“Exports continue to be a dominant factor in the coal environment. Even as European economic growth slowed dramatically, coal exports increased 31.3% last year. We continue to anticipate strong growth in both metallurgical and steam coal exports. In addition to Asia, exports to Europe will continue to advance.
“On the domestic front, we expect coal consumption to continue to be under attack by the Environmental Protection Agency. Nonetheless, given the abundant amount of coal reserves in this country, the need to move away from unstable foreign sources for oil, and industry efforts to clean up existing coal technology, we look for coal to remain a vital energy source in the generation of electricity for many years to come.
“The automotive market has improved and light vehicle sales advanced 10.2% last year. In response, a significant number of auto carriers were ordered in the fourth quarter and in the first quarter of this year. We expect this investment to be worthwhile since we anticipate auto sales growth of 4.8% this year and 3.0% next year.
“The housing and construction markets should stabilize as we proceed through 2012 and into 2013. Manufacturing activities will continue expanding, albeit at a more moderate pace, leading to greater movements of metals, ores, fabricated products, and a variety of chemical and petroleum products. Export markets for corn and wheat are expected to rebound this year and next.
“The covered hopper market remains viable. Stronger production of ethanol from corn during the next two years as well as a rebound in chemicals and plastics activities will stimulate demand for hi-cube equipment while increased export volumes and greater domestic grain consumption bolster demand for midsized cars. Sharply higher energy prices are stimulating oil and gas exploratory activities and a large number of the small cube cars are destined to oil and gas field service companies as well as other sectors of construction.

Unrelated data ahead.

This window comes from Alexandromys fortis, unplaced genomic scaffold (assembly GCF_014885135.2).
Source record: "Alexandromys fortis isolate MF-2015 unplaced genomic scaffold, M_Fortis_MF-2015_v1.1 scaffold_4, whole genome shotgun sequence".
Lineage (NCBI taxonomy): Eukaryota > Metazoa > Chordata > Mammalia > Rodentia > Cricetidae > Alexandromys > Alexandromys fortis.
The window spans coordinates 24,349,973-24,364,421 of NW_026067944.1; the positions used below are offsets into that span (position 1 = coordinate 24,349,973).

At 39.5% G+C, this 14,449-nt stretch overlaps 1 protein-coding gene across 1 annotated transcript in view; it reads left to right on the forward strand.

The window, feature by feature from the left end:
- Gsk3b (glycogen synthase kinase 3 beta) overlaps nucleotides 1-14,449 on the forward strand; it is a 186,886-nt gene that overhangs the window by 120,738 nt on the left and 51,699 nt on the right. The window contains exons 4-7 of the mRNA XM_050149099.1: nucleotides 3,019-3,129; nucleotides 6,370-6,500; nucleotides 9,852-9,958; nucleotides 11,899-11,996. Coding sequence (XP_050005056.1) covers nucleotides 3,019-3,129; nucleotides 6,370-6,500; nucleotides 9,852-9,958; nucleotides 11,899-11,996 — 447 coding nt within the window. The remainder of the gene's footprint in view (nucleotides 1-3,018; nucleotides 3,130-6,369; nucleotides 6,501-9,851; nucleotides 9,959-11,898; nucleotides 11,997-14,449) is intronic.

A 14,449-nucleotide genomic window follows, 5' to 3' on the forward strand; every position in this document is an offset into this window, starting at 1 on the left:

“The strength in manufacturing activities and the rebound in steel demand revived orders for GB gons last year and in this year’s opening quarter while increased production from the Bakken Shale formation is promoting rapid growth in small cube covered hoppers and tank cars.
“Longer term, far stronger economic activities will provide support for certain railcar assemblies while an improvement in the financial environment, high gasoline prices, and strong government backing stimulate greater demand for ethanol and DDG cars. Replacement pressures and technological advances as well as legislative measures will also play a role in promoting the demand for a variety of railcars.
“Construction activities are expected to return to higher levels, which should support movements of aggregates and structural steel products. Continued expansion in demand for petroleum products, chemicals, and food and beverages will prop up the haulings of a variety of liquid products and the demand for tank cars.
“Stricter air emission standards will promote the use of lower sulphur western coal, which is also lower BTU value coal, leading to greater volumes of coal traveling longer distances. This in turn, will lead to replacements of older, smaller, steel bodied coal cars with the larger volume aluminum gondolas and hoppers of today and tomorrow. At the same time, eastern coal fleet requirements will stimulate some demand for technologically advanced steel and hybrid coal cars.
“Growing worldwide nutritional needs and expanding exports will pressure the current grain service cars as we proceed through the longer term while long neglected segments such as equipment to haul waste, aggregates, and limestone show signs of revival and should add to the railcar delivery mix in the years to come.”